Grenfell disaster families fear 'very real possibility' of another tragedy, says Leeds MP Richard Burgon

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The families of those impacted by the Grenfell Tower fire believe there is a “very real possibility” such a tragedy could happen again, a Leeds MP has said.

Labour MP Richard Burgon opened a debate in the Commons to mark the fifth anniversary of the disaster, where he said: “We need more than the apologies of politicians, we need more than an inquiry, we need to see justice properly done and we need to see real change.”

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The MP for Leeds East said: “We’ve heard a lot in recent days about ensuring this atrocity never happens again, but the Grenfell families believe that five years on another Grenfell is a very real possibility.

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Leeds East MP Richard Burgon. Picture: Hollie Adams/Getty ImagesLeeds East MP Richard Burgon. Picture: Hollie Adams/Getty Images
Leeds East MP Richard Burgon. Picture: Hollie Adams/Getty Images

“Already at the inquiry there’s been a mountain of evidence of how profits were prioritised over safety, how privatisation and deregulation watered down building standards, how cuts and austerity contributed.

“All that must be tackled if the words ‘never again are not just platitudes from politicians’, and the lessons from the inquiry must be implemented in full, however uncomfortable that is for the Government.

“But there are already deep concerns that lessons will be ignored and they already are being.”

Constituency MP Conservative Felicity Buchan (Kensington) said there was “a lot more to be done” to address the issues linked to the disaster.

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She said: “We are never going to be able to right the wrongs of the past. But we can ensure that there is a lasting legacy from Grenfell. And I am very clear that that legacy must be that everyone has a right to be safe in their homes, and that all residents and all communities, their voices need to be heard.”

She reiterated she had been “very frustrated over the course of the last five years at the speed at which many of the changes were being implemented”.

Labour Hammersmith MP Andy Slaughter said high-rise buildings were “mushrooming” across his constituency and in neighbouring areas.

While Labour MP Karen Buck (Westminster North) said there had been an “epic failure” in the state’s response in the immediate aftermath of the disaster.

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She added: “The way in which the institutions of the state failed the survivors, the relatives and the wider community set a tone for the whole of the following five years.”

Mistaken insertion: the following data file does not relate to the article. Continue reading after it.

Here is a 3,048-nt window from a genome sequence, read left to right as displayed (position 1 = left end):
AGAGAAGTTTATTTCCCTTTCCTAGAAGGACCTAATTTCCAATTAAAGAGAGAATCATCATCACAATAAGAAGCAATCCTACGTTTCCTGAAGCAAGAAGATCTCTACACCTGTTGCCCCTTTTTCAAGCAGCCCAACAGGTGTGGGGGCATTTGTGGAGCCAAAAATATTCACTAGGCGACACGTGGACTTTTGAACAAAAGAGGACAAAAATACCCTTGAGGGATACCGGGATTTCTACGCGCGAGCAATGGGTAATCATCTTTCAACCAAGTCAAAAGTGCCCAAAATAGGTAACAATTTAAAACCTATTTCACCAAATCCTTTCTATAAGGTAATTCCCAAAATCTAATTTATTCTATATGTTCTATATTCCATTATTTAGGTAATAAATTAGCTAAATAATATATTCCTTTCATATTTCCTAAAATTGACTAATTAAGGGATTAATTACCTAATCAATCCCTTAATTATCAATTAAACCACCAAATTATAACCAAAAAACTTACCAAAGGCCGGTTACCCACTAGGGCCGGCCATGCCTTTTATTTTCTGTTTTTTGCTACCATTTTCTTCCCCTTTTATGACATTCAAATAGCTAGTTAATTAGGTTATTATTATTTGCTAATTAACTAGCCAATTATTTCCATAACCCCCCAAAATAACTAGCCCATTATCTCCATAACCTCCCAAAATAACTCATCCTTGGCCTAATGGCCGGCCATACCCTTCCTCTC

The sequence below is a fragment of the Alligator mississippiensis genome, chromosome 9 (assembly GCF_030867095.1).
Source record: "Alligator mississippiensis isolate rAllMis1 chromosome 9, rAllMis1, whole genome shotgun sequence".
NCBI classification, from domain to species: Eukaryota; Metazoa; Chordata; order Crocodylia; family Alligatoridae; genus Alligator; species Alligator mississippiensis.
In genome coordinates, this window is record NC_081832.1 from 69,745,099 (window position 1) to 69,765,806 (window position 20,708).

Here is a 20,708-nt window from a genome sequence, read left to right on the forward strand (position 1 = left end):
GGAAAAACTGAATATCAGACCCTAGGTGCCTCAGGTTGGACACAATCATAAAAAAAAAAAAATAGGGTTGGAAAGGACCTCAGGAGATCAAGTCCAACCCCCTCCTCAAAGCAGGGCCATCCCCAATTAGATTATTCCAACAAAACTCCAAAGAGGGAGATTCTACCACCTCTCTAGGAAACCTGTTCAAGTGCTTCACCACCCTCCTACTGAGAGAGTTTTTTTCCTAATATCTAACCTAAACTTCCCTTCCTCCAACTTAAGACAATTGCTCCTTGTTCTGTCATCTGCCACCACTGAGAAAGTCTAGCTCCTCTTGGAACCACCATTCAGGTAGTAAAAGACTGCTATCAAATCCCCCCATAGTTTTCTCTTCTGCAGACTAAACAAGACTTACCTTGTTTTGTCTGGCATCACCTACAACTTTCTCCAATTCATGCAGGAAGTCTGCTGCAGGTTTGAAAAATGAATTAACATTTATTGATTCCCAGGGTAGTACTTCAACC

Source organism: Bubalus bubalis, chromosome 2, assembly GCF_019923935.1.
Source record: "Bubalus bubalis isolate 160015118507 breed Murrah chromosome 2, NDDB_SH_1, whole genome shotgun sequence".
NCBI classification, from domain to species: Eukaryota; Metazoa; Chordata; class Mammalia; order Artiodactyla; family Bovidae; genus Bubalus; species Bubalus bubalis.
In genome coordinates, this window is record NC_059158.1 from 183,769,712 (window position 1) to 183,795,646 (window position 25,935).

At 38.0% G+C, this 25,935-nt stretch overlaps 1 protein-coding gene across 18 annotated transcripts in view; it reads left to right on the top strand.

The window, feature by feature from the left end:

The fifth anniversary of the Grenfell tragedy was marked with a silent march, but ministers should not take that silence as “some kind of consent for what’s happened”, independent MP and former Labour leader Jeremy Corbyn has said.

He added: “But there are many people in this country that are now either very frightened or very frustrated by the situation in which they find themselves.”

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Shadow housing minister Matthew Pennycook called for the Government to go “faster and in many cases further”.

He said: “If the Government do not accelerate markedly the pace of remediation across the board, we are likely to find ourselves marking the 10th or even the 15th anniversary of the Grenfell fire while still bemoaning the fact that some unsafe buildings require fixing.

“Yet we now know what happened could have been avoided, it could have been avoided if shortcuts were not taken when it came to safety.”

He added: “We have real concerns about whether the new regime is going to be able to function effectively. In particular, we remain unconvinced that the new building safety regulator – which the act makes responsible for all aspects of the new framework – has what it needs to perform all the complex tasks assigned to it.”

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Housing minister Eddie Hughes said: “For my part, I am sorry. We’re committed to making things right by fixing the building safety regime that so badly failed them on that night, through the Building Safety Act.

“By implementing the toughest and most stringent fire safety standards through the Fire Safety Act and putting residents themselves at the heart of a reformed social housing sector through our Social Housing Regulation Bill.

“However, we’re not naive about the scale of the challenges that remain… we still have a long way to go on several issues.”